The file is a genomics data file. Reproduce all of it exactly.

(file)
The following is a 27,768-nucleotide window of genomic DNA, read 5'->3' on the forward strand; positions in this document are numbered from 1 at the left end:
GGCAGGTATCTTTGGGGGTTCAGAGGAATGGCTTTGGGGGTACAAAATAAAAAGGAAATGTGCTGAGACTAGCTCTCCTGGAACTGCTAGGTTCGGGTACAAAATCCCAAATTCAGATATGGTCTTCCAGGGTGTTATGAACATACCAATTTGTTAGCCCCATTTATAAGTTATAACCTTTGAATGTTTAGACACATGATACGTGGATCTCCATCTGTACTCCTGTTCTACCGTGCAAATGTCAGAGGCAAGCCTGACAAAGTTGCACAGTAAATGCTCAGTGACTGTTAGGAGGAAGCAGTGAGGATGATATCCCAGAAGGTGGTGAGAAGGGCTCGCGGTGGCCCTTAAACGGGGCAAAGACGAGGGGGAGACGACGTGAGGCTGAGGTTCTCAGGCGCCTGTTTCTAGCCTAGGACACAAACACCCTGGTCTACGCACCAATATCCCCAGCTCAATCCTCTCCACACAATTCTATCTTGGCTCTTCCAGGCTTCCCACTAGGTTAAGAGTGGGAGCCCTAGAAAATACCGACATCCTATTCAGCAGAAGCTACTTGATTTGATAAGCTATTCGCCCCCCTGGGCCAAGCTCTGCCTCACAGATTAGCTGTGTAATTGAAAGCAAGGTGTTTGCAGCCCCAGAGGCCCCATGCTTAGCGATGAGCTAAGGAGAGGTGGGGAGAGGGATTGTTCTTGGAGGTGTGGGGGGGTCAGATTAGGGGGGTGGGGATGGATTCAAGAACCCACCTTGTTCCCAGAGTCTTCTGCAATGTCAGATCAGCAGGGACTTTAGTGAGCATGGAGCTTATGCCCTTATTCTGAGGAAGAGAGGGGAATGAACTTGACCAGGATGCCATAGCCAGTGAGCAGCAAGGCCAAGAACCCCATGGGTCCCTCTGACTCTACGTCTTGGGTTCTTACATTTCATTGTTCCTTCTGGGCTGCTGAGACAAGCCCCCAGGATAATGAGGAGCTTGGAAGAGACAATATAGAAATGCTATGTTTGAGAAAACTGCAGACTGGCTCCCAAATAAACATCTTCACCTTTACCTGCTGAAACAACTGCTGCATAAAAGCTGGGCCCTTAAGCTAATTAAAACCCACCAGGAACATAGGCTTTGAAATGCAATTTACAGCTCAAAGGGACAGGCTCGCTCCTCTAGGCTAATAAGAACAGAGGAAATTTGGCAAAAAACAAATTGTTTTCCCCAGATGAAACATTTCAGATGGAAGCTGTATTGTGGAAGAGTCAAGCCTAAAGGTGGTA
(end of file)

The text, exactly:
The following is a 27,768-nucleotide window of genomic DNA, read 5'->3' on the forward strand; positions in this document are numbered from 1 at the left end:
GGCAGGTATCTTTGGGGGTTCAGAGGAATGGCTTTGGGGGTACAAAATAAAAAGGAAATGTGCTGAGACTAGCTCTCCTGGAACTGCTAGGTTCGGGTACAAAATCCCAAATTCAGATATGGTCTTCCAGGGTGTTATGAACATACCAATTTGTTAGCCCCATTTATAAGTTATAACCTTTGAATGTTTAGACACATGATACGTGGATCTCCATCTGTACTCCTGTTCTACCGTGCAAATGTCAGAGGCAAGCCTGACAAAGTTGCACAGTAAATGCTCAGTGACTGTTAGGAGGAAGCAGTGAGGATGATATCCCAGAAGGTGGTGAGAAGGGCTCGCGGTGGCCCTTAAACGGGGCAAAGACGAGGGGGAGACGACGTGAGGCTGAGGTTCTCAGGCGCCTGTTTCTAGCCTAGGACACAAACACCCTGGTCTACGCACCAATATCCCCAGCTCAATCCTCTCCACACAATTCTATCTTGGCTCTTCCAGGCTTCCCACTAGGTTAAGAGTGGGAGCCCTAGAAAATACCGACATCCTATTCAGCAGAAGCTACTTGATTTGATAAGCTATTCGCCCCCCTGGGCCAAGCTCTGCCTCACAGATTAGCTGTGTAATTGAAAGCAAGGTGTTTGCAGCCCCAGAGGCCCCATGCTTAGCGATGAGCTAAGGAGAGGTGGGGAGAGGGATTGTTCTTGGAGGTGTGGGGGGGTCAGATTAGGGGGGTGGGGATGGATTCAAGAACCCACCTTGTTCCCAGAGTCTTCTGCAATGTCAGATCAGCAGGGACTTTAGTGAGCATGGAGCTTATGCCCTTATTCTGAGGAAGAGAGGGGAATGAACTTGACCAGGATGCCATAGCCAGTGAGCAGCAAGGCCAAGAACCCCATGGGTCCCTCTGACTCTACGTCTTGGGTTCTTACATTTCATTGTTCCTTCTGGGCTGCTGAGACAAGCCCCCAGGATAATGAGGAGCTTGGAAGAGACAATATAGAAATGCTATGTTTGAGAAAACTGCAGACTGGCTCCCAAATAAACATCTTCACCTTTACCTGCTGAAACAACTGCTGCATAAAAGCTGGGCCCTTAAGCTAATTAAAACCCACCAGGAACATAGGCTTTGAAATGCAATTTACAGCTCAAAGGGACAGGCTCGCTCCTCTAGGCTAATAAGAACAGAGGAAATTTGGCAAAAAACAAATTGTTTTCCCCAGATGAAACATTTCAGATGGAAGCTGTATTGTGGAAGAGTCAAGCCTAAAGGTGGTA